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Changing times require a commitment to Alabamians

Outlined Alabama US state on grade school chalkboard

By Dr. Jim Purcell

It wasn’t so long ago that a young person in Alabama could stake their claim as a middle-class citizen based upon a strong back, perseverance and the intensity of their work ethic. However, technology, automation and complex machinery have eliminated many of the jobs that required repetitious activity and pure human muscle.

Overall, this change in the nature of the workplace has yielded many positive things, such as less workplace injuries, greater quality products, and lower prices for consumers. Consequently, it does force us, as a society, to rethink how we educate our youth and how we retrain our existing workforce for the modern economy. The workplace for our children will be vastly different than previous generations.

In 1970, 74 percent of the middle class had a high school diploma or less education. A generation later, 61 percent of middle class workers have some level of postsecondary education. This shift has been more profoundly felt in Alabama for those that work, or had worked, in jobs connected to agriculture, natural resources, and manufacturing. A generation ago 80 percent of these industries employed persons without any educational requirements beyond high school. Today, nearly 60 percent of the employees in these industries are persons credentialed with an associate degree or higher. A 2017 report by the Center on Education and the Workforce found that the current recovery has further eroded job opportunities for individuals with only a high school diploma.

If we educate and credential Alabamians for the modern economy, Alabama will prosper. If not, the jobs and our grandkids will be migrating elsewhere. While Alabama’s current unemployment rate is the lowest it has been in more than a decade, there are many more jobs available that require postsecondary credentialed workers. Alabama employers are having to recruit outside the state for these high-paying jobs. The latest census data show that Alabama has more credentialed persons coming into the state to work than are leaving. That is a positive sign for Alabama’s overall economy, but if we want Alabamians to have the American Dream, we need to provide them access to the college majors that lead to 21st century careers.

In many ways, Alabama has unilaterally disengaged and disarmed its ability to build a modern workforce. Since 2007 state support for K-12 has been reduced by 13% and higher education by 33%. Those reductions compare to a 28% increase in college tuition. The state need-based aid program is the fourth lowest in the nation. A strategic state plan for education is essential in addressing these funding issues – restore funding to pre-2007 levels and increase state financial aid to students.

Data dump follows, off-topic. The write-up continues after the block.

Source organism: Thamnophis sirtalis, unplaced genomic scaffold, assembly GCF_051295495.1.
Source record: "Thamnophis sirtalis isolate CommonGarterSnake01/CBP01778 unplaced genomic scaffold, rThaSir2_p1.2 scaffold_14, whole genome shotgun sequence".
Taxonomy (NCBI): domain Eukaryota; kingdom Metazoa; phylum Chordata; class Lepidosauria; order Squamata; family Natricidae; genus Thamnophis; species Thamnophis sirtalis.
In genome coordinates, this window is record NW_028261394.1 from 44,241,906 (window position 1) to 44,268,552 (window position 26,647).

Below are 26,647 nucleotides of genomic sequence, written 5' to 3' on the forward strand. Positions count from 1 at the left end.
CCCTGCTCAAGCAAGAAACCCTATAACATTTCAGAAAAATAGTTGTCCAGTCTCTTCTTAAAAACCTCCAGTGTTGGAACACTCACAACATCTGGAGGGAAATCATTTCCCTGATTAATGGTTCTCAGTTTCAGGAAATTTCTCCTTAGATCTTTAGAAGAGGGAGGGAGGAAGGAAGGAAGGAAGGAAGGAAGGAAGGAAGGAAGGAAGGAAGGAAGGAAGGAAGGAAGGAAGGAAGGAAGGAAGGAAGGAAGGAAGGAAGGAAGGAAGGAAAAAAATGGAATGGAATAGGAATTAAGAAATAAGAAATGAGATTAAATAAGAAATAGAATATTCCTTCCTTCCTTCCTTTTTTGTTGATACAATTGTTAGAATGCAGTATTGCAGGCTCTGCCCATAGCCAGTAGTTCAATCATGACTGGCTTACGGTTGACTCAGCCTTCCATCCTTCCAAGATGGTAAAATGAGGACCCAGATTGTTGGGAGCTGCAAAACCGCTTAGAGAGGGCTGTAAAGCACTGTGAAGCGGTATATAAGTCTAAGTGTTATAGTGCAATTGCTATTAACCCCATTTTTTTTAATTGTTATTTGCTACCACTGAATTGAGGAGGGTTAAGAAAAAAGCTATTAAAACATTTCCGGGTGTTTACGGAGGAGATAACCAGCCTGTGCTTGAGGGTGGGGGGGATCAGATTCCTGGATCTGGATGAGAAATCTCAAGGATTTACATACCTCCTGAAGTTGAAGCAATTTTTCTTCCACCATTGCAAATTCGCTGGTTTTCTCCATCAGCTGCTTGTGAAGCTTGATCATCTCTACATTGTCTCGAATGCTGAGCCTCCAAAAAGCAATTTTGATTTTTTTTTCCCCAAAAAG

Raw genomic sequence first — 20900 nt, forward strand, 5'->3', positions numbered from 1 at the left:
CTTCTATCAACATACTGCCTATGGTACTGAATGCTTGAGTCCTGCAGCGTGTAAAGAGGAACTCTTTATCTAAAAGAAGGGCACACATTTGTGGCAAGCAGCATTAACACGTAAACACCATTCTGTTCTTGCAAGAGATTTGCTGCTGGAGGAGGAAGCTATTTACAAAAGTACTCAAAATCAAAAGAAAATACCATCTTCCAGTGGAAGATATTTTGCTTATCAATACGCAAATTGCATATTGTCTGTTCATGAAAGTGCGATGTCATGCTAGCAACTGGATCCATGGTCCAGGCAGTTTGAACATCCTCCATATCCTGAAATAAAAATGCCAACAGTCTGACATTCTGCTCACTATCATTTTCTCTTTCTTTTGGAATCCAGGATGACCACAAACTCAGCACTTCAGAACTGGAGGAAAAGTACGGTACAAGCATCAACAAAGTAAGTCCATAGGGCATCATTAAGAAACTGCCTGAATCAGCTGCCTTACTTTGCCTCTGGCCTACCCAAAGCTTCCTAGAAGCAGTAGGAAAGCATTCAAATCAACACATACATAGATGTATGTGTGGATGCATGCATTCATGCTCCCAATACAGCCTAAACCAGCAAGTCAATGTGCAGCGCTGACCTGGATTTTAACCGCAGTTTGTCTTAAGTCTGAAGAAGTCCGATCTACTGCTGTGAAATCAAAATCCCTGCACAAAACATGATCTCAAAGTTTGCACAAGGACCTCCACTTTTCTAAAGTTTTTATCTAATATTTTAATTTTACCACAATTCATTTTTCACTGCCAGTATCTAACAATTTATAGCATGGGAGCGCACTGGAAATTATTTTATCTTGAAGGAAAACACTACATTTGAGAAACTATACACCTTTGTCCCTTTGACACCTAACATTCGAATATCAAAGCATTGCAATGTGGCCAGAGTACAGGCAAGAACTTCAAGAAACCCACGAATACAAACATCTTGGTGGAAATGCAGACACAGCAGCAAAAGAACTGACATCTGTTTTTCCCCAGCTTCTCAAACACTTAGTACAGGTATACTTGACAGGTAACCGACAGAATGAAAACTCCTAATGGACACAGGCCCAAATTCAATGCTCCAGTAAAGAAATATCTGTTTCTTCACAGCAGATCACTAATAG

Surrounding states not only have higher need-based aid, but they have established merit-based scholarships for high school graduates ready to enter college. Arkansas, Oklahoma, Louisiana, Tennessee and Georgia all have robust scholarship programs.

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But, Alabama has another task at hand – dealing with an aging population and geographic concentrations of unskilled workers in specific communities. Gallaway’s study of the United States economy (The Impact of Transfer Payments on Economic Growth, 2002) revealed a significantly negative effect of income transfer payments on per capita economic growth.

As more and more of the citizenry of a community receives their income from social security, pensions, and governmental transfer payments, the community becomes more vulnerable to dramatic economic decline. Rural development advocates stress that when 40% of a community’s income is from these non-work sources, aggressive action must be taken to adjust the fundamentals of their economy or we risk falling into an economic and social abyss. More than half of Alabama counties meet this 40% threshold.

This leads to a two-fold challenge. One is to optimize the success of communities that already are engaged in the modern economy with sustainable results. The other is to assist economically-challenged counties and communities in establishing a workable plan for new economic realities.

There are plenty of successful regional/community economies across the country. The key to their success is the continued willingness to invest in human capital by developing the talents of its citizenry.
You must only look at the history of our country to see how education helped returning WWII veterans get back into the workforce. An annual $1.9 billion investment in education was made at the end of WWII to help establish the “greatest generation.”

Contact your lawmakers and encourage them to show their support for education in next year’s legislative session, and make it one of your own 2018 resolutions to get engaged with building your community.
Alabama’s future is dependent on the involvement of every citizen. Possibly, Alabama’s greatest generation is at the schoolhouse door waiting for the opportunity to propel Alabama into the global economy.

Jim Purcell is the executive director of the Alabama Commission on Higher Education.

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